Sugar Highs (and Lows)
Candy consumption in the U.S. is like a very predictable roller coaster
If we asked you to guess which months of the year experienced the highest candy sales, you would probably get the right answer on your first try. You might even be able to rank the months of the year from highest to lowest, based on the consumption in your own home.
The way we buy candy in America is predictable, which is why it’s not a surprise to anyone that the grocery aisles are currently filled with special displays of egg, bunny, and chick-shaped candies. (Props to you, candy marketers, for shaping the habits of a nation.)
But while habits are predictable, they’re anything but consistent. Candy consumption in the U.S. swings wildly from month-to-month, increasing and decreasing based on seasonal holidays (and our resolve toward eating healthy).
Unsurprisingly to us today, October sees the highest month-over-month swing in candy sales in America. Although this wasn’t the case until the 1950s…more on the fascinating history of Halloween candy here.
December comes in second place, with candy being a favorite for gift-giving, stocking stuffing, and (ahem) behavior modifying. This is after a slow November when parents try their best to get pounds of candy out of their homes without being wasteful and dumping it straight into the trash.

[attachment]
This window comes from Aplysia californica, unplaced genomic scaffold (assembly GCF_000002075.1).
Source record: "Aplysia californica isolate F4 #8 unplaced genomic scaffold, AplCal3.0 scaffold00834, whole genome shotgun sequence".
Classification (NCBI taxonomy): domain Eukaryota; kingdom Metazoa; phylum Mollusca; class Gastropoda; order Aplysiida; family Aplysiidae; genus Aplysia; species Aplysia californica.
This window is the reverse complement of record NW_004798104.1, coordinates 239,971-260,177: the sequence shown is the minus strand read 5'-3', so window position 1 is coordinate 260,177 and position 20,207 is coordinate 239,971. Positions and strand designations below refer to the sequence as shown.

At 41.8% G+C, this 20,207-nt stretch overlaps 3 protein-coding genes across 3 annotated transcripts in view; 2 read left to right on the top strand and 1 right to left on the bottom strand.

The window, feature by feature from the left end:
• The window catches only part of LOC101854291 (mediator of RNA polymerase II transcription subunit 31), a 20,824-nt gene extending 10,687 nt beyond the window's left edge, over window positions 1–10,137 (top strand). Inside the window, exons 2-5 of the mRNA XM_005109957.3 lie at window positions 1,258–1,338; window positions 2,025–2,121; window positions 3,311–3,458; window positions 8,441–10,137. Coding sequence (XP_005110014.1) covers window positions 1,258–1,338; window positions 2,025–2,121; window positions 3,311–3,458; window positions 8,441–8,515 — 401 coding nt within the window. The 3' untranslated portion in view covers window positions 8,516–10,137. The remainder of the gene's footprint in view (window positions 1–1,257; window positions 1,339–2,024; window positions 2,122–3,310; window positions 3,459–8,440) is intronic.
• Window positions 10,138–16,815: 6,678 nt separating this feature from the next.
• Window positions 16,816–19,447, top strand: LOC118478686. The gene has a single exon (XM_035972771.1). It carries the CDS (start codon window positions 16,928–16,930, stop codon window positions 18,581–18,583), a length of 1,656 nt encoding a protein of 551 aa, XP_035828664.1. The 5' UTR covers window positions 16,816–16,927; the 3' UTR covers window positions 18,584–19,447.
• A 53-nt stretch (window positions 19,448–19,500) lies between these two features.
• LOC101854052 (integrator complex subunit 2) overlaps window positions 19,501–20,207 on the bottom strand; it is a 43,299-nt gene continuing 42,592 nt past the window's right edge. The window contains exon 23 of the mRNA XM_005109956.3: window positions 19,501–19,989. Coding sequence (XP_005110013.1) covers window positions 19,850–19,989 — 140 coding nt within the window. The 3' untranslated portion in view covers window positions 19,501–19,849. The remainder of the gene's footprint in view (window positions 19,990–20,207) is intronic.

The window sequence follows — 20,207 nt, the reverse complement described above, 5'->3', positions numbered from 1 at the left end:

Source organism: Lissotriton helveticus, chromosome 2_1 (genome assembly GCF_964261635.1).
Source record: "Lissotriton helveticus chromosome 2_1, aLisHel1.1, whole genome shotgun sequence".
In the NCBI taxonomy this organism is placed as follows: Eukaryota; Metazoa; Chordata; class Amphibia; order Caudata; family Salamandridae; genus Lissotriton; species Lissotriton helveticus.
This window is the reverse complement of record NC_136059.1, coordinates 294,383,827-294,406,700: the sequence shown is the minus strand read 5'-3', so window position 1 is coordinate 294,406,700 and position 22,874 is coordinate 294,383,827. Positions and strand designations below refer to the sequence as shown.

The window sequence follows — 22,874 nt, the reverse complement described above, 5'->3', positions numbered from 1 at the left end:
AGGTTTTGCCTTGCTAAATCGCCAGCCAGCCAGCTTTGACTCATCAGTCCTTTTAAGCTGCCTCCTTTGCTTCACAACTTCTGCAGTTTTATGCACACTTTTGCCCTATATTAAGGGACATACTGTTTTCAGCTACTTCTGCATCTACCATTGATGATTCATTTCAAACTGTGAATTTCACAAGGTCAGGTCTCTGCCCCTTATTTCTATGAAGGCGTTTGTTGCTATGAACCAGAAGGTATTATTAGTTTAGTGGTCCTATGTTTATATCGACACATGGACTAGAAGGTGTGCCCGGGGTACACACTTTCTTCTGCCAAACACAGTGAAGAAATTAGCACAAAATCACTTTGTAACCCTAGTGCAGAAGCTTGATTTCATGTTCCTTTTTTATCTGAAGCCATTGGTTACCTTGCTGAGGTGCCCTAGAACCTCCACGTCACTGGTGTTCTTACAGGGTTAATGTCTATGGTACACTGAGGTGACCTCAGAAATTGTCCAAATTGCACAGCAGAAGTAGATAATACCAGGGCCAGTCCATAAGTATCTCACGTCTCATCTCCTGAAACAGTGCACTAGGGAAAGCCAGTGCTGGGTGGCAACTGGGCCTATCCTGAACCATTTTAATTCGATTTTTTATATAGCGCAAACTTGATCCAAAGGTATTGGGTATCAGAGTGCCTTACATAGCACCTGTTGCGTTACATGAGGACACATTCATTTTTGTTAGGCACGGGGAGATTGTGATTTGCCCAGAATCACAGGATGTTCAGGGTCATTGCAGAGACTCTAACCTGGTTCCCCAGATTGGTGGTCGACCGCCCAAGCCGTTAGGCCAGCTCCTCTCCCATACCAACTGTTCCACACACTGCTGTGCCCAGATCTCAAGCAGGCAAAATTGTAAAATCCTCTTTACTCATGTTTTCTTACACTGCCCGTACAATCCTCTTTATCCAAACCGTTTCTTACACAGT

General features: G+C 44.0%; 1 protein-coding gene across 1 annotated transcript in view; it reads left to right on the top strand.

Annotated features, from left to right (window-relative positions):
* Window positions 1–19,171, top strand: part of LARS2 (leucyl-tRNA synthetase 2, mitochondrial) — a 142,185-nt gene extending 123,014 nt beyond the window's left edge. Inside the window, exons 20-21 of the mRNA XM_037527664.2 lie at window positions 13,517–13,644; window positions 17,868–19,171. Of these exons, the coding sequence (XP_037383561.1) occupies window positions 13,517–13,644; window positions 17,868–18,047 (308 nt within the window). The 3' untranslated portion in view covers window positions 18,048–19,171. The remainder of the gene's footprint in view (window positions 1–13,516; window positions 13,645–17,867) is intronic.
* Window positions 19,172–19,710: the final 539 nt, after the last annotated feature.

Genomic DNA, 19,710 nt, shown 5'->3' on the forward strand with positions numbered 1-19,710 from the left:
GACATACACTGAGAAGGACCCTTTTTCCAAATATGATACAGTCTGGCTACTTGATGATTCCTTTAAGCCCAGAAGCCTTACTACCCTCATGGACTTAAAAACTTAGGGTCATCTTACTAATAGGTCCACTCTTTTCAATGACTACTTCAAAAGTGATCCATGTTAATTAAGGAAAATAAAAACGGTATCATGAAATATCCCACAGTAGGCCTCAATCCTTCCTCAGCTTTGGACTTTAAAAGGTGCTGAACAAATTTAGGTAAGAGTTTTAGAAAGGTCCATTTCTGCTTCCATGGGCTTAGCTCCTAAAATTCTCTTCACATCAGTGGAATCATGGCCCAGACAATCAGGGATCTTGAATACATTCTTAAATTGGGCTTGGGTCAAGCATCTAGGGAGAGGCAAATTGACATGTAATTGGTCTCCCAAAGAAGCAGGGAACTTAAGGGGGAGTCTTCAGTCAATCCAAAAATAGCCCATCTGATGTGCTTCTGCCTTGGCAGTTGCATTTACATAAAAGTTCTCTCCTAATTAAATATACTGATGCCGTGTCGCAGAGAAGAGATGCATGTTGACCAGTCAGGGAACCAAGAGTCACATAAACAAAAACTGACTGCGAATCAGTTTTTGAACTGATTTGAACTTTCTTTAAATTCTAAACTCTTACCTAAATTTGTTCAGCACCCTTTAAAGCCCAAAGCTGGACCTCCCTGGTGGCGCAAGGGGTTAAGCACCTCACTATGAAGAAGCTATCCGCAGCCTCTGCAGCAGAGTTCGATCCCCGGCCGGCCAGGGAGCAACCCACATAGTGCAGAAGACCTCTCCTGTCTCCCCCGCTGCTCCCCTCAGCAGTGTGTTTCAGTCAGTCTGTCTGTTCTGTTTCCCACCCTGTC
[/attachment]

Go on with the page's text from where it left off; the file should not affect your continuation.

Thanks to Richard Cadbury, February comes in third for candy consumption. Because what better way to say “I love you” than by giving pounds of chocolate to the people around you who have recently sworn it off?
Then, since we’ve mostly given up on our New Year’s Resolutions by March, the month just sees a small decrease over February. April quickly brings us a chance to unite around team Peeps or team Cream Eggs (cream eggs 4 lyfe) and then May brings a sharp decline when we all start to come to terms with how we look wearing half the amount of clothing we wore when indulging in all of this candy.
The summer months see consistently low candy consumption, as we all face the daily reality of fitting back into last year’s summer clothes, and the cycle begins again when we need a way to cope with the start of “back-to-school.”
We love to hate this roller coaster that says so much about our consumption habits and look forward to joining you for another fun ride on the Candy Express, departing September 2023.
If you’re curious about what kinds of candy Americans are purchasing throughout the year, take a look at this post for additional insights (hint: it’s chocolate).